michigan supreme court lansing, michigan · pdf file 2019-07-18 · people v...
Click here to load reader
Post on 30-Jun-2020
Embed Size (px)
PEOPLE v SWILLEY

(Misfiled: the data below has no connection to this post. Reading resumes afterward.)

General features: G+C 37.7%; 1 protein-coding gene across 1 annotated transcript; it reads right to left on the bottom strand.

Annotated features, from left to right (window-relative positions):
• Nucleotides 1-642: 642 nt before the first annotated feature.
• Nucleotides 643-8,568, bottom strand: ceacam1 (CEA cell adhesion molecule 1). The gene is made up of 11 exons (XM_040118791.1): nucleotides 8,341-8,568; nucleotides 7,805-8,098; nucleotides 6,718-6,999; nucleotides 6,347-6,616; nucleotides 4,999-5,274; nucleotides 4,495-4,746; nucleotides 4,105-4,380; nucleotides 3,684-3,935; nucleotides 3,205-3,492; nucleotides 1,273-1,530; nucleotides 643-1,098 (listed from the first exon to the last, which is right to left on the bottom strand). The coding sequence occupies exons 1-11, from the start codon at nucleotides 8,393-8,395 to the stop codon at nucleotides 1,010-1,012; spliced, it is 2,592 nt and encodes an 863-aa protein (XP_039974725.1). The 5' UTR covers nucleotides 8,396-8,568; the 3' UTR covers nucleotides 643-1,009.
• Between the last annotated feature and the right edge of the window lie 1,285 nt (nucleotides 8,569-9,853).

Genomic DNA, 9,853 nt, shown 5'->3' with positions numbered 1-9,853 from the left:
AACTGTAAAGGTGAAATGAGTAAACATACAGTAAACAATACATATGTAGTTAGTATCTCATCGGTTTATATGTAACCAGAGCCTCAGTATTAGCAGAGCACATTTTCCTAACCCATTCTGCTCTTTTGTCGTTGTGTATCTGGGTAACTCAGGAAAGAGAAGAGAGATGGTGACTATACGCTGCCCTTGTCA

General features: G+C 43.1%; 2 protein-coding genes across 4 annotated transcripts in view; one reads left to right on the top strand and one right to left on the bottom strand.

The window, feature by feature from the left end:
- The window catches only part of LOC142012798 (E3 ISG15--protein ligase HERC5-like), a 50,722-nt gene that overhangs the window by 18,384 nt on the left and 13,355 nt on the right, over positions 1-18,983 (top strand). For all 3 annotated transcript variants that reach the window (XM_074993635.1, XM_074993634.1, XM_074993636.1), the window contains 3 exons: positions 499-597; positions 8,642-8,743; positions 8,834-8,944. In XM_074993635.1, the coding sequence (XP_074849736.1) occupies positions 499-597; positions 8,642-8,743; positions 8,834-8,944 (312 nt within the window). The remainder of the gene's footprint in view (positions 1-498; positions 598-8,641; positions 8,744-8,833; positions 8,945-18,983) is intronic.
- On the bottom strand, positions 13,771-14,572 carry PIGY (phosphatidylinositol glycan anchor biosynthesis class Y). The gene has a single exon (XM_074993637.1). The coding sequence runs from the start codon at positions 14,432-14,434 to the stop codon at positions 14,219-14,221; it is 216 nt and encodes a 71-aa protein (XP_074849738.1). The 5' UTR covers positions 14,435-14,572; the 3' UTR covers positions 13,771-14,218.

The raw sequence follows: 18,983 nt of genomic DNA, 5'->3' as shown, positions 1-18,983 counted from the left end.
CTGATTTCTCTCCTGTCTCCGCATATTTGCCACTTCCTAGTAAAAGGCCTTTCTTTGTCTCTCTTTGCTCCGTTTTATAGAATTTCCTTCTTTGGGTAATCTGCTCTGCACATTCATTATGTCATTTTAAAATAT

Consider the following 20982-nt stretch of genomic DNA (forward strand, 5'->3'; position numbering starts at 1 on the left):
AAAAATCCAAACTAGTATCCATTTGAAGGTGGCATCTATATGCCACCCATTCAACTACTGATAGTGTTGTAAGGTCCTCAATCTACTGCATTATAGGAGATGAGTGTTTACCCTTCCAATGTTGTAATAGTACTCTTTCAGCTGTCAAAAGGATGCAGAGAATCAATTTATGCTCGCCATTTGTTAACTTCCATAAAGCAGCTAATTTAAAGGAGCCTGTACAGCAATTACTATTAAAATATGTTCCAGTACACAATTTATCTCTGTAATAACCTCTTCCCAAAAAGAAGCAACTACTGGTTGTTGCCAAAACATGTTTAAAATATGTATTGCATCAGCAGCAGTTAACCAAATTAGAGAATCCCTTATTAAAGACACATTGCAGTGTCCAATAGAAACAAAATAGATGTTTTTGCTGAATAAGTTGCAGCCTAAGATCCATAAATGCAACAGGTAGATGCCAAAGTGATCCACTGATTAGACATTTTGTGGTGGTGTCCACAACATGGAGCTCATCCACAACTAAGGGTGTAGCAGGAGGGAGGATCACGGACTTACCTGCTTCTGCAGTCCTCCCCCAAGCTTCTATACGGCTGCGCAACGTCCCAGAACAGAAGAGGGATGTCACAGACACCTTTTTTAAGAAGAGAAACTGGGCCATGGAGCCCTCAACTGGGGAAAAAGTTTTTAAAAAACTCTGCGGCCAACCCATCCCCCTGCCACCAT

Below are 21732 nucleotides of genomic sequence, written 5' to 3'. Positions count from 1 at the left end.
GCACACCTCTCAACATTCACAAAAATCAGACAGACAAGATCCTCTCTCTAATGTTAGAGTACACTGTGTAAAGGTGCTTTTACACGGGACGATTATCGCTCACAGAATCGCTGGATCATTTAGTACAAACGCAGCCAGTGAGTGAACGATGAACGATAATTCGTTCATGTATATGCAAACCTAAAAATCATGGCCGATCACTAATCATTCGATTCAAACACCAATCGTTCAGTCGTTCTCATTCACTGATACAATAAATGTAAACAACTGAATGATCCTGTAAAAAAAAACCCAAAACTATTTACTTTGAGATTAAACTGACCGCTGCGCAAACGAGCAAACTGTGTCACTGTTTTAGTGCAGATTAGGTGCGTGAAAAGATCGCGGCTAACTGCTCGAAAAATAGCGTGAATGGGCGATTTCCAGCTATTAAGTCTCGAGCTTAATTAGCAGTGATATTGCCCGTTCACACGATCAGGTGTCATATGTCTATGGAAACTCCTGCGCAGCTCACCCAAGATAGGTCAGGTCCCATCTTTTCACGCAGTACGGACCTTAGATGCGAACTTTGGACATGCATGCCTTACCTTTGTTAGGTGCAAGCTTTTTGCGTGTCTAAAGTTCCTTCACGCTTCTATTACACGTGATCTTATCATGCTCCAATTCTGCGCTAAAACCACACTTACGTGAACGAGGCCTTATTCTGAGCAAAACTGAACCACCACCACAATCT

Docket No. 154684. Argued on application for leave to appeal March 7, 2019. Decided July 17, 2019. Kareem A. Swilley, Jr., was convicted following a jury trial in the Saginaw Circuit Court of first-degree premeditated murder, MCL 750.316(1)(a); conspiracy to commit murder, MCL 750.157a; three counts of assault with intent to commit murder, MCL 750.83; carrying a dangerous weapon with unlawful intent, MCL 750.226; and six counts of possession of a firearm during the commission of a felony, MCL 750.227b, in connection with the drive-by shooting death of DaVarion Galvin. Defendant asserted an alibi defense, stating that he was at city hall at the time of the shooting with his grandmother Alesha Lee, Lee’s fiancé Philip Taylor, and defendant’s sister. Taylor and Lee corroborated defendant’s testimony at trial, and texts between defendant and one of his codefendants around the time Galvin was shot appeared to suggest that defendant was not with the codefendant at that time. Over defense objection, the court, Frederick L. Borchard, J., extensively questioned Taylor, Lee, and Joshua Colley (a witness who was present when Galvin was shot). The jury found defendant guilty of all charges. Defendant appealed in the Court of Appeals, arguing that the trial judge’s questioning of witnesses pierced the veil of judicial impartiality and denied him a fair and impartial trial under People v Stevens, 498 Mich 162 (2015). In an unpublished per curiam opinion of the Court of Appeals, issued September 13, 2016 (Docket Nos. 323313, 325530, and 325806), the Court of Appeals (TALBOT, C.J., and O’CONNELL and OWENS, JJ.), affirmed defendant’s convictions but remanded the case for correction of defendant’s sentence for conspiracy to commit murder. Defendant sought leave to appeal, and the Supreme Court ordered and heard oral argument on whether to grant the application or take other action. 503 Mich 868 (2018). In an opinion by Justice BERNSTEIN, joined by Chief Justice MCCORMACK, and Justices VIVIANO, CLEMENT, and CAVANAGH, the Supreme Court, in lieu of granting leave to appeal, held: The judge’s improper questioning of Taylor, a key alibi witness for defendant, pierced the veil of judicial impartiality and violated defendant’s constitutional right to a fair trial under Stevens. 1. Under MRE 614(b), a trial judge is generally permitted to ask questions of witnesses; however, the central object of judicial questioning should be to clarify. In that regard, a trial judge may question witnesses to produce fuller and more exact testimony or elicit additional relevant